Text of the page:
It’s been a while, but here we are again!
Today I will tell you how to
cheat draw simple sprites. At least, the way I do it. I don’t know what exactly I’ll do for the Locus Magici sprites yet, but it won’t be the same. Might do a post on that later, but these following sprites are meant to be done quickly.
So in short, I’ll tell you how I made this:
What I used
I mostly used Paint Tool SAI, but also used Photoshop for colour adjustments and aligning the sprites. Since they both open .psd files, it’s a nice combination.
Step 1 – Concept and sketch
First of all, I make a rough concept of the character, which usually becomes a pose later on. For Cecile I made a different pose first, so her concept looked like this.
The reason why it’s good to do this, is because:
1) You can test it on a background to see how it looks in the VN!
2) You can define the general personality well with this concept.
3) You can decide on the lighting and the general colours (which is great if you work with a team who needs to OK it).
4) You can still make big adjustments easily, should you need them.
Besides, you will need to make a good sketch for the sprites anyway. Just remember to keep the sketch and rough colouring on two separate layers or it will be a pain to ink over later.
Step 2 – Inking
Inking means it’s time to get all the fun details added in. Create a new layer above and below the sketch layer. Turn down the opacity of the sketch layer and fill the bottom layer with a nice colour. Ink on the top layer.
I used a dark brown colour for the lines, to make them a bit more natural, but you could also use black, lock the transparency of the layer and colour over it with your desired colour once you’re done.
For these sprites I was experimenting with the lines a little, since the last time I drew lines I noticed how sharp they were. To get a bit of a softer look I used these settings (SAI):
– Brush tool at size 8.0 ~ 10.0
– min size 0%
– density 100%
– colour blending ~30, opacity mix ~20, persistence ~80
You should really experiment with these settings (and the advanced settings) to get the look you want. I will be doing that as well, since I’m not yet satisfied with how the lines look; I want something between the sharpness of the pen tool and the smudginess of the brush tool, and thinner lines might work better.
Step 3 – Flat colouring
I am very, very lazy with this. You know those people who make one layer for each colour? I’m not one of them. All my flat colours are on one layer, because it saves me time and keeps things simpler.
Using the magic wand is the key in this process if you want to get it done quickly. Simply select your line-art layer, pick the magic wand tool and click on the areas you want to be a certain colour. Now, because I am even more lazy, I made a hotkey for the bucket tool.
Go back to your colour layer and smash your hotkey or use the bucket tool to fill the selected area with your current colour. Check if you missed any spots (you will, trust me) by using convenient background colours and filling these spots up with the pen tool.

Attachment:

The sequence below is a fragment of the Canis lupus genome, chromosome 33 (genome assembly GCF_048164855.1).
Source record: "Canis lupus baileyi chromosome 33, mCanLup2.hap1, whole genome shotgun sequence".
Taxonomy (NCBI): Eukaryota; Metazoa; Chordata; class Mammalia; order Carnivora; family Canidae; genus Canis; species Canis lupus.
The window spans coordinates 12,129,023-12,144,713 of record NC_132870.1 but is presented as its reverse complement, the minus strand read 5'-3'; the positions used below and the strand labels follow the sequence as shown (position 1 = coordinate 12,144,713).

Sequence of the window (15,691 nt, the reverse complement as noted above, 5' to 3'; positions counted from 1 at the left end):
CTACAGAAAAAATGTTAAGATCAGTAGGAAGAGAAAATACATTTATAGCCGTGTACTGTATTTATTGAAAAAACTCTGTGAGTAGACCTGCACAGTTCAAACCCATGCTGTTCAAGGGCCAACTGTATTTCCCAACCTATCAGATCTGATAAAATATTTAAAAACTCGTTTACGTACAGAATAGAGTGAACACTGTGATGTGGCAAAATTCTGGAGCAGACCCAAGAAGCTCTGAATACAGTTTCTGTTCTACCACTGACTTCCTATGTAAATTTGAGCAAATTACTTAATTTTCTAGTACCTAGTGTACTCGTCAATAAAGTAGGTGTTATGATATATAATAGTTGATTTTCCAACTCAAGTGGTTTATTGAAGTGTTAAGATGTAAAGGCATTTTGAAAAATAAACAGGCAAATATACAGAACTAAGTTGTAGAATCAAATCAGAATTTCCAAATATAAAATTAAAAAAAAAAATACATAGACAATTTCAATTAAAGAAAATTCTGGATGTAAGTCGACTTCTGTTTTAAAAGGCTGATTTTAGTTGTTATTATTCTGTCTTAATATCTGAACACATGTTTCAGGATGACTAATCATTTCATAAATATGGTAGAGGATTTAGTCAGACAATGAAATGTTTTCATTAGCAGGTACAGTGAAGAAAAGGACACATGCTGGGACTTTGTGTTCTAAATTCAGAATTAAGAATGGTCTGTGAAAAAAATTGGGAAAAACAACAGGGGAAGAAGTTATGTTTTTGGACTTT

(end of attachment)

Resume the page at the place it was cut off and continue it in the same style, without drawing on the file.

Also, if you want to add details on the flat colours (such as lines on the uniform) creating a layer on top of it and colouring on that should do the trick. Just call it ‘details’ and voilà.
Step 4 – Shading
Again, we’ll be using one layer, but this time it has a little trick to it. You see, we’re going to set this layer to ‘multiply’. It’s an option you can find somewhere close above the layers window in both SAI and PS.
Now, take the brush tool, increase the size, pick a nice colour. I used Salmon-ish pink for this to give it a warm feel, but blue and other colours work fine too. Whatever you do, don’t use some kind of grey colour; it makes your sprite look dull and dead.
Then shade that baby while keeping the direction of the light source in mind. You can use the water tool to soften the shading on the skin and get a nice hard-soft shading balance.
You can also lock the transparency of the shading layer and then use the airbrush or brush tool to make slight variations in the shading colours. For example, I wanted some parts of the shirt to be more blue-ish, so I went over it with a colder pink.
Step 5 – Lighting
This is much like the shading step, except with a different layer mode. You will set the layer to ‘overlay’ this time and then use a nice fitting colour (for example pale yellow or light blue, experiment!) to add light.
I also like adding just a little bit of light on the opposite side (where the shading is) because it gives the drawing more depth.
For Cecile I even made an additional layer to light her hair better (I wanted the light to be more blue), and just lowered the opacity of that layer to prevent it from becoming too bright.
Step 6 – Poses and finishing touches
I prefer sketching all poses at once and colouring them all at once for the sake of consistency. You can make a rough sketch on top of the first pose and then check if proportions are all right by dragging it to the side (which is why I prefer using a bigger canvas than I would need).
In the end you can save each finished sprite, make one big psd file with all the finished sprites in it and then align these in Photoshop to make sure they’re on the same spot. You can also then do colour adjustments, by messing with the levels (image -> adjustments -> levels, or ctrl+L). I like adjusting the individual levels manually. Same goes for contrast and what not, just have fun trying things out.
And that’s all! To keep it short, I might have skipped over a few things here and there. Cecile is one of the public domain sprites I made for this project by the way, so go ahead and use the two of them if you want.